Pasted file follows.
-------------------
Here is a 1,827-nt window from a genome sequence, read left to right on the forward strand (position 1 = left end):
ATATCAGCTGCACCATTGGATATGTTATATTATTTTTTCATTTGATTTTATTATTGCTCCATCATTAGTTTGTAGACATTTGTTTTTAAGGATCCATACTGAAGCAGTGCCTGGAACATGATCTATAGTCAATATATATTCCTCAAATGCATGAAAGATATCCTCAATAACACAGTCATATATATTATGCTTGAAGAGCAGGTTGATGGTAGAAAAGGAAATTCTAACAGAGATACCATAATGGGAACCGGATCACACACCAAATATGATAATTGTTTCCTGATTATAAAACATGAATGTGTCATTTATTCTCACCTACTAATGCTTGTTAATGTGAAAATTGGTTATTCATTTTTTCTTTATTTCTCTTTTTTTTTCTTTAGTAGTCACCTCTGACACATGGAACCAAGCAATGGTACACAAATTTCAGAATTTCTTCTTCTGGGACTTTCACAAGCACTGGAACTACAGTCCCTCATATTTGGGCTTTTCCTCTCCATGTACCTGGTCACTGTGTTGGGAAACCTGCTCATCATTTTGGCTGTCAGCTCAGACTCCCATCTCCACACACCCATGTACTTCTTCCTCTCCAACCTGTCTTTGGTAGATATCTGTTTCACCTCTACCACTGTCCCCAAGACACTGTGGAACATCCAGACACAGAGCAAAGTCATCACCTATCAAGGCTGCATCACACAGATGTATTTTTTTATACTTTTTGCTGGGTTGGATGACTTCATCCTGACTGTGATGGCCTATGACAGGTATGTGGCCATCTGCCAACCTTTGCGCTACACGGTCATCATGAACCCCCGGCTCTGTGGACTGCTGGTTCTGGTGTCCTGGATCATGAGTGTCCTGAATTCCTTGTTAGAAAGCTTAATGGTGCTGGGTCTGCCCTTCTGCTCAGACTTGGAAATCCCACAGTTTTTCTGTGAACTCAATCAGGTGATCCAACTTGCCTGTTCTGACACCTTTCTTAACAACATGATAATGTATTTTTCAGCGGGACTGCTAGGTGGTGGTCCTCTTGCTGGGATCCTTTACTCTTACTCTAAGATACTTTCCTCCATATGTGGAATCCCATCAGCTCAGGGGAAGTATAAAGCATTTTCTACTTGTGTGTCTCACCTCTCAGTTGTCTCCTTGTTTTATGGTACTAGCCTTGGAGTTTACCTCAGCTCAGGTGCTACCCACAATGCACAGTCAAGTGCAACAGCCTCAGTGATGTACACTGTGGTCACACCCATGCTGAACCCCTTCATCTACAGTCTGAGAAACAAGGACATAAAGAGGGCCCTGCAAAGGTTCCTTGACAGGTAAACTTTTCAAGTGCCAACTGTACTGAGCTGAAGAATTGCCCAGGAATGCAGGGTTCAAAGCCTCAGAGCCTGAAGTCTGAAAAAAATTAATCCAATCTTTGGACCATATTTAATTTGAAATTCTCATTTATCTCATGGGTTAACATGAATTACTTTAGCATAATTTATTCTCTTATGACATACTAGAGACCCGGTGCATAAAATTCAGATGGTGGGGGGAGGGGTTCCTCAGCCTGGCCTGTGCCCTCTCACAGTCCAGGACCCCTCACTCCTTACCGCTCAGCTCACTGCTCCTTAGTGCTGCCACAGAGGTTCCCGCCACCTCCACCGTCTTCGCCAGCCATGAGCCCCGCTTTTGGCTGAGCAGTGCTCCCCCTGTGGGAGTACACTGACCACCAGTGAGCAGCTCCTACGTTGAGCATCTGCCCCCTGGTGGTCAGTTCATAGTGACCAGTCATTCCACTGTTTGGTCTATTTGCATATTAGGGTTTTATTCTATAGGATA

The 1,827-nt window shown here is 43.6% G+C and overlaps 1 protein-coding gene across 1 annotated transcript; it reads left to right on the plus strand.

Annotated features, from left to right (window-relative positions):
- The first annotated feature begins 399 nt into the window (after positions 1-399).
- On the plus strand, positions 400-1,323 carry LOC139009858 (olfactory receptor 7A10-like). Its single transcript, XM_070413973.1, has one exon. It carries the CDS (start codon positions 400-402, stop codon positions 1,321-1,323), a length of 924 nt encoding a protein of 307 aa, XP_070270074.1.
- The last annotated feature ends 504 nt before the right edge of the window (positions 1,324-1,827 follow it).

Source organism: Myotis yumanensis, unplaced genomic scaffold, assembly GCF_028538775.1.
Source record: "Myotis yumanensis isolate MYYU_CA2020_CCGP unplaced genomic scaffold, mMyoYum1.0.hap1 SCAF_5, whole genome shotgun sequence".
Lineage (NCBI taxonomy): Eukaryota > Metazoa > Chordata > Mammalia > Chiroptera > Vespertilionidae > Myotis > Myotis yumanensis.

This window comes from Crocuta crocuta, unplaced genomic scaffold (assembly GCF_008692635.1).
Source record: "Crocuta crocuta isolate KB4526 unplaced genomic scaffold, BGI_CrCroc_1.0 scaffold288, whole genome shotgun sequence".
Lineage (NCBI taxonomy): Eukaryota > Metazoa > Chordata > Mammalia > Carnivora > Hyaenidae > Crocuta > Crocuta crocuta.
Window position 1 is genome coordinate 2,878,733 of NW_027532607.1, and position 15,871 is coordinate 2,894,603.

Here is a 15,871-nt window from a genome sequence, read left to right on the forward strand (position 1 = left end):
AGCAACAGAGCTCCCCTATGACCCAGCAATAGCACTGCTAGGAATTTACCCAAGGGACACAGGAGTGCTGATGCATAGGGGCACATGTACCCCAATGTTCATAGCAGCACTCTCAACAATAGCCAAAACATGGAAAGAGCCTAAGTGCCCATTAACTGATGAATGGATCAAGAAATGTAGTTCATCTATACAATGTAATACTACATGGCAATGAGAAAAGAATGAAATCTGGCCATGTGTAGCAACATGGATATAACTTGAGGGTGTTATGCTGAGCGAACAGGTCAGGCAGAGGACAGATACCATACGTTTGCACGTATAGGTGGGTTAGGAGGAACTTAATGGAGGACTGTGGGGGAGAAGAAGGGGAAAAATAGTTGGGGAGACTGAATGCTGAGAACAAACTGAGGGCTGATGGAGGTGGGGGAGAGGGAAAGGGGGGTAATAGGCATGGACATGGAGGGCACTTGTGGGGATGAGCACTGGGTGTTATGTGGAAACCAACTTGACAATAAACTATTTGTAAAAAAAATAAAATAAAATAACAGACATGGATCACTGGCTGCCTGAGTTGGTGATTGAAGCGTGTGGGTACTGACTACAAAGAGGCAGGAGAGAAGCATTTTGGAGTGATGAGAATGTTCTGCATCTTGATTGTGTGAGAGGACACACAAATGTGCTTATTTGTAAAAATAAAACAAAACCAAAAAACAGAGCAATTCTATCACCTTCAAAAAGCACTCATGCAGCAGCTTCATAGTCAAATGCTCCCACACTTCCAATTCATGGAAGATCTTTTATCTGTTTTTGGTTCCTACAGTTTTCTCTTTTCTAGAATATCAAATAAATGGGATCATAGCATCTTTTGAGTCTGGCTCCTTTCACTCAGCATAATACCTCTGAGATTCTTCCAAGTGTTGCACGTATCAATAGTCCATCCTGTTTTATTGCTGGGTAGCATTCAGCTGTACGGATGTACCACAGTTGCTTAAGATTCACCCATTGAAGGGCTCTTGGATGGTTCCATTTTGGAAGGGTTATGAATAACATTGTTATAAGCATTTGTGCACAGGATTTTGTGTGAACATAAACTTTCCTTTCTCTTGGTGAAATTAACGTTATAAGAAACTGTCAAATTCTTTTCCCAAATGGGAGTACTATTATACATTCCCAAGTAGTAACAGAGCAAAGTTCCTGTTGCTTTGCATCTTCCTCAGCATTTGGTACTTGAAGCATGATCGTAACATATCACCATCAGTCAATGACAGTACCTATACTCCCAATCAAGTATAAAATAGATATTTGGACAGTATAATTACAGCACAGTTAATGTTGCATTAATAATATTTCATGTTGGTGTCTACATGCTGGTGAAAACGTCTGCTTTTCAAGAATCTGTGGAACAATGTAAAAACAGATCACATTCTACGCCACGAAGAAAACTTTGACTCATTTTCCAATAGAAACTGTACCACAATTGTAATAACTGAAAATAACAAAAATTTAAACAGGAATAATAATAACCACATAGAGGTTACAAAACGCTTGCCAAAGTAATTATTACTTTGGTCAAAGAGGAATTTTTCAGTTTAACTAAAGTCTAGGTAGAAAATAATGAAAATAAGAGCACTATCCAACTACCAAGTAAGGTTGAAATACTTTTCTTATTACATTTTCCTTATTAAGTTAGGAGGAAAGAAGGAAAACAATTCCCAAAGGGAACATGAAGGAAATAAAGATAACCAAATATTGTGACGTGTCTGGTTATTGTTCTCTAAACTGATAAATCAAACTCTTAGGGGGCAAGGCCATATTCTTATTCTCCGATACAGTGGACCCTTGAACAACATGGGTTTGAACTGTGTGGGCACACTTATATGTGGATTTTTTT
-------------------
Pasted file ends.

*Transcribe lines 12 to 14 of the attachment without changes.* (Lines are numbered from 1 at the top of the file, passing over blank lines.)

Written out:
Source record: "Crocuta crocuta isolate KB4526 unplaced genomic scaffold, BGI_CrCroc_1.0 scaffold288, whole genome shotgun sequence".
Lineage (NCBI taxonomy): Eukaryota > Metazoa > Chordata > Mammalia > Carnivora > Hyaenidae > Crocuta > Crocuta crocuta.
Window position 1 is genome coordinate 2,878,733 of NW_027532607.1, and position 15,871 is coordinate 2,894,603.